How New York won a fracking ban
The grassroots campaign against fracking anywhere in New York was the backdrop to Gov. Andrew Cuomo's decision, explainand .
NEW YORK Gov. Andrew Cuomo announced on December 17 that he had decided to ban hydraulic fracturing--fracking for short--in New York state because of the harm it causes in air and water pollution.
"This news is a victory for all New Yorkers who have dedicated their lives for the past six years to keep fracking out of New York," said Howie Hawkins, the Green Party candidate for governor in November, who made fracking a central part of his campaign.
Gloria Mattera, the Green Party's state co-chair, added, "Finally, the Cuomo administration has embraced what we have known all along--that fracking pollutes the air, land and water, posing incalculable risks to families and business across New York, especially those near drilling sites."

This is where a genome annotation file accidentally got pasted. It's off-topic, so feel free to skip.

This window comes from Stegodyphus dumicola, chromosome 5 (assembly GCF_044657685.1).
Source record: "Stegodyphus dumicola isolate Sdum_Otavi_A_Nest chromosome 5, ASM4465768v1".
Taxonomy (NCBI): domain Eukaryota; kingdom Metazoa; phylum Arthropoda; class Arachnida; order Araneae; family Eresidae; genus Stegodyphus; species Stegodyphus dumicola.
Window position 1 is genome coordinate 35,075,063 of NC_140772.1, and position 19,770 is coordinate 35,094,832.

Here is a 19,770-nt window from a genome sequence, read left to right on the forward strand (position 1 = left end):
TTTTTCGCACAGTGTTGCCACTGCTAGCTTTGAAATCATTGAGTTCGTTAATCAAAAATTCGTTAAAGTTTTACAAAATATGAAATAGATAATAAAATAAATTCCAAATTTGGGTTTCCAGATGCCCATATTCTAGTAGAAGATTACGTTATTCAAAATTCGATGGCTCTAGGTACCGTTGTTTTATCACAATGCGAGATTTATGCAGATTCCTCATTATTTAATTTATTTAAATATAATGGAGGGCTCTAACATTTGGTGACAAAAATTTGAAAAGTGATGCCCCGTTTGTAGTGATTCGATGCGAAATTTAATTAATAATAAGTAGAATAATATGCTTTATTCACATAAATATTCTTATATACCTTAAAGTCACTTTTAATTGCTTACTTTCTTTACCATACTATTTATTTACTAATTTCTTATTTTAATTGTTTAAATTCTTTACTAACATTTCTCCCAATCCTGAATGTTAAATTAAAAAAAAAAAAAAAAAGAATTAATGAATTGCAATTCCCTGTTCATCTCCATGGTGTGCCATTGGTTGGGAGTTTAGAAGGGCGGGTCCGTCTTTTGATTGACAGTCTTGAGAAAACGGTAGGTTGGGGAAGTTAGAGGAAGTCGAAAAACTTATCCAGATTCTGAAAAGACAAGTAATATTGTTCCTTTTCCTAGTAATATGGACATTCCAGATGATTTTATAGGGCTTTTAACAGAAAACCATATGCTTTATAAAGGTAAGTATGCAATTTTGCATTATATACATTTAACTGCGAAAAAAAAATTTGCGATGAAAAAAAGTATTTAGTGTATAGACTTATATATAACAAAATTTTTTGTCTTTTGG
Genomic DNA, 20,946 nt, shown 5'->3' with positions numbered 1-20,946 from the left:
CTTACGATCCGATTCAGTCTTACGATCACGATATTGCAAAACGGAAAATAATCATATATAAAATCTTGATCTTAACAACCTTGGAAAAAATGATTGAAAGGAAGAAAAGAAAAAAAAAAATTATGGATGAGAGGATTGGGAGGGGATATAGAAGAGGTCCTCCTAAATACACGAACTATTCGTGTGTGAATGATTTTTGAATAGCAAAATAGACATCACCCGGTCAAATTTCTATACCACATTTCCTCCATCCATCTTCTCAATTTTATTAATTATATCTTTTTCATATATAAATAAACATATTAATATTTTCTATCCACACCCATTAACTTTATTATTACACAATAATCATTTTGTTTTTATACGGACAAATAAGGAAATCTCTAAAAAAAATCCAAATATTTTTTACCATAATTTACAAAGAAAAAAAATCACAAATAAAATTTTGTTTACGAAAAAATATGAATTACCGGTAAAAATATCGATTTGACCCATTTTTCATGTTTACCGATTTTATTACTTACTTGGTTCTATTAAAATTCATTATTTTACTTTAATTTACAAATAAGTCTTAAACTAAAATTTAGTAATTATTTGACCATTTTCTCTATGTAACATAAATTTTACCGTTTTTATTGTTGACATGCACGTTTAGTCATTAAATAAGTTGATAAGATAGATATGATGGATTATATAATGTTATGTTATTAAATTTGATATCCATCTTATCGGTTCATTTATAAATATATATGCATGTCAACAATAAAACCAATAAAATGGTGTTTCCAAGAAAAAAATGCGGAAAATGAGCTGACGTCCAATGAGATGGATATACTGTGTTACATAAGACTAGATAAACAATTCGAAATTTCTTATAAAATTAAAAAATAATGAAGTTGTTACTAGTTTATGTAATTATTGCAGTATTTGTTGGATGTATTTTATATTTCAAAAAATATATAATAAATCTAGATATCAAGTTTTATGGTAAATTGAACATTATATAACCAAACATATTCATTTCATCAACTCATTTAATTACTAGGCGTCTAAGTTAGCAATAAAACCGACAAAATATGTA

More mainstream voices in the environmental movement gave Cuomo more credit than he deserved. Sierra Club executive director Michael Brune said that Cuomo had "set himself apart as a national political leader who stands up for people, and not for the interests of the dirty-fuel lobby. "
In fact, Cuomo has been anything but a leader on the issue of fracking. Throughout his first term as governor, he refused to make permanent a moratorium put in place by former Gov. David Paterson in 2008, despite a powerful anti-fracking movement throughout upstate New York. Many activists expected the governor to stick to his pattern of siding with the interests of corporations over working-class people.